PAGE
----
The indictment further alleges that Yakubets and Turashev used captured banking credentials to cause banks to make unauthorized electronic funds transfers from the victims’ bank accounts, without the knowledge or consent of the account holders. They then allegedly used persons, known as “money mules,” to receive stolen funds into their bank accounts, and then move the money to other accounts or withdraw the funds and transport the funds overseas as smuggled bulk cash. According to the indictment, they also used a powerful online tool known as a botnet in furtherance of the scheme.
Yakubets was the leader of the group of conspirators involved with the Bugat malware and botnet, according to the indictment. As the leader, he oversaw and managed the development, maintenance, distribution, and infection of Bugat as well as the financial theft and the use of money mules. Turashev allegedly handled a variety of functions for the Bugat conspiracy, including system administration, management of the internal control panel, and oversight of botnet operations.
According to the indictment, Yakubets and Turashev victimized multiple entities, including two banks, a school district, and four companies including a petroleum business, building materials supply company, vacuum and thin film deposition technology company and metal manufacturer in the Western District of Pennsylvania and a firearm manufacturer. The indictment alleges that these attacks resulted in the theft of millions of dollars, and occurred as recently as March 19, 2019.
Yakubets Charged in Relation to “Zeus” Malware
A criminal complaint was also unsealed in Lincoln today charging Yakubets with conspiracy to commit bank fraud in connection with the “Zeus” malware. Beginning in May 2009, Yakubets and multiple co-conspirators are alleged to have a long-running conspiracy to employ widespread computer intrusions, malicious software, and fraud to steal millions of dollars from numerous bank accounts in the United States and elsewhere. Yakubets and his co-conspirators allegedly infected thousands of business computers with malicious software that captured passwords, account numbers, and other information necessary to log into online banking accounts, and then used the captured information to steal money from victims’ bank accounts. As with Bugat, the actors involved with the Zeus scheme were alleged to have employed the use of money mules and a botnet.
Yakubets and his co-conspirators are alleged to have victimized 21 specific municipalities, banks, companies, and non-profit organizations in California, Illinois, Iowa, Kentucky, Maine, Massachusetts, New Mexico, North Carolina, Ohio, Texas, and Washington, identified in the complaint, including multiple entities in Nebraska and a religious congregation. According to the complaint, the deployment of the Zeus malware resulted overall in the attempted theft of an estimated $220 million USD, with actual losses of an estimated $70 million USD from victims’ bank accounts. According to the complaint, Yakubets’ role in the Zeus scheme was to provide money mules and their associated banking credentials in order to facilitate the movement of money, which was withdrawn from victim accounts by fraudulent means.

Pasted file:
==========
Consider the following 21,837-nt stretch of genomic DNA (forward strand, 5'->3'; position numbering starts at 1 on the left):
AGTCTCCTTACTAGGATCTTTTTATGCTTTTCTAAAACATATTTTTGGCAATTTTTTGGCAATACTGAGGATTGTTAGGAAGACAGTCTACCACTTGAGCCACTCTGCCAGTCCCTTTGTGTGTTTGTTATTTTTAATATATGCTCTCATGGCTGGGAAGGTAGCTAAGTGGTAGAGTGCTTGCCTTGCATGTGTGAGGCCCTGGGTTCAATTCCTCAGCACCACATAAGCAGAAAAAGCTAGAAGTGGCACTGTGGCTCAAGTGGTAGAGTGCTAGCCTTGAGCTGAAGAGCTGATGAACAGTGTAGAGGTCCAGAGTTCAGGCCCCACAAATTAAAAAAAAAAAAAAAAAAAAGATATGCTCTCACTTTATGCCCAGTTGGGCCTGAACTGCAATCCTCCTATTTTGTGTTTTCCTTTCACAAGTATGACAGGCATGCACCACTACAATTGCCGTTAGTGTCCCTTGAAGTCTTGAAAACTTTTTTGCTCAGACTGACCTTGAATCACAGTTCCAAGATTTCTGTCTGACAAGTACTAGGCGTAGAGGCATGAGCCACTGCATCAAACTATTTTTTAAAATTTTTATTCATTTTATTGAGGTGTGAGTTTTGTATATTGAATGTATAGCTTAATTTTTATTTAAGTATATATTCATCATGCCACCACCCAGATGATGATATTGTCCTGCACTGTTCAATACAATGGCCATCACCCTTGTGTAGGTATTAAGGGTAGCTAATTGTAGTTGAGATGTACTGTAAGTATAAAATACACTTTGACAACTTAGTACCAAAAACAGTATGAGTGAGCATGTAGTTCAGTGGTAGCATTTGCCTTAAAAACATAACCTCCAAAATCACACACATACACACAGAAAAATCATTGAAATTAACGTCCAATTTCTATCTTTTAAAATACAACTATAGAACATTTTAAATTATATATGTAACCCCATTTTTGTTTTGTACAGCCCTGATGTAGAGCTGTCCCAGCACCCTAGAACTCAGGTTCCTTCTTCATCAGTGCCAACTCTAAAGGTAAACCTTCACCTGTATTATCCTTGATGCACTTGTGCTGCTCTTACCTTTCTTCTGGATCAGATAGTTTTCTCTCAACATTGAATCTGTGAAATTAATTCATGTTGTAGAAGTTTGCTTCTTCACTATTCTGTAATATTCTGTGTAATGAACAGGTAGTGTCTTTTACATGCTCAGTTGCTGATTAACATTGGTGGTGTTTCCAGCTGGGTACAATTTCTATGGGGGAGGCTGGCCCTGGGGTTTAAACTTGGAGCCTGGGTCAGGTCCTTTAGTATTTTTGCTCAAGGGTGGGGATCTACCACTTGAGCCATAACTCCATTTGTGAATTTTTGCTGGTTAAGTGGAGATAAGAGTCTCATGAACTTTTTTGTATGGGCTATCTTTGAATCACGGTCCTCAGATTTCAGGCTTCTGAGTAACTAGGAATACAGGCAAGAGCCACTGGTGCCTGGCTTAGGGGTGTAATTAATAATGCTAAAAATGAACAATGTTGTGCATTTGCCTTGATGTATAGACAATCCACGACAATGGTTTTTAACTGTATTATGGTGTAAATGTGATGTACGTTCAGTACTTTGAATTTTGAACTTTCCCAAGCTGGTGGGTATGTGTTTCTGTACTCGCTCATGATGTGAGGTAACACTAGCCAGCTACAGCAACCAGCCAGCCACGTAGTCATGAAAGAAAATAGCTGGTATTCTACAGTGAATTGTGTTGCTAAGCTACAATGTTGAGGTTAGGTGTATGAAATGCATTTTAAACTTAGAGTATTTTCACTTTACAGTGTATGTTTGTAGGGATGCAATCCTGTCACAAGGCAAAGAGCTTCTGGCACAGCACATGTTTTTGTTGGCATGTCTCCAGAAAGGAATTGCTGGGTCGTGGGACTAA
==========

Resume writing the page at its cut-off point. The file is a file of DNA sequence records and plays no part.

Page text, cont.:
An individual charged as John Doe #2, also known as “aqua,” was indicted in District of Nebraska in case number 4:11-CR-3074. The indictment in that case charges that individual and others with conspiracy to participate in racketeering activity, conspiracy to commit computer fraud and identity theft, aggravated identity theft, and multiple counts of bank fraud related to the Zeus scheme. As alleged, the complaint unsealed today associates use of the moniker “aqua” in the Zeus scheme to Yakubets.
In case number 4:11-CR-3074, two of the co-conspirators of “aqua,” Ukrainian nationals Yuriy Konovaleko and Yevhen Kulibaba, were extradited from the United Kingdom to the United States. Konovalenko and Kulibaba both pleaded guilty in 2015 to conspiracy to participate in racketeering activity and have completed prison sentences that were imposed. Konovalenko and Kulibaba were previously convicted in the United Kingdom, after an investigation conducted by the Metropolitan Police Service, for their role in laundering £3 million GBP on behalf of the group responsible for the Zeus malware.
State Department $5 million USD Reward
The U.S. Department of State’s Transnational Organized Crime (TOC) Rewards Program is offering a reward of up to $5 million for information on Yakubets. Cyber threats are a top national security threat to the United States, and the Department of State’s TOC Rewards Program is one of the many tools used by U.S. authorities to bring significant cybercriminals to justice. Congress established the TOC Rewards Program in 2013 to support law enforcement efforts to dismantle transnational criminal organizations and bring their leaders and members to justice. The U.S. Department of State’s Bureau of International Narcotics and Law Enforcement Affairs manages the program in coordination with other U.S. federal agencies.
In addition to NCA, the law enforcement actions taken related to these two prosecutions were assisted by the efforts of law enforcement counterparts from The Netherlands, Germany, Belarus, Ukraine, and the Russian Federation.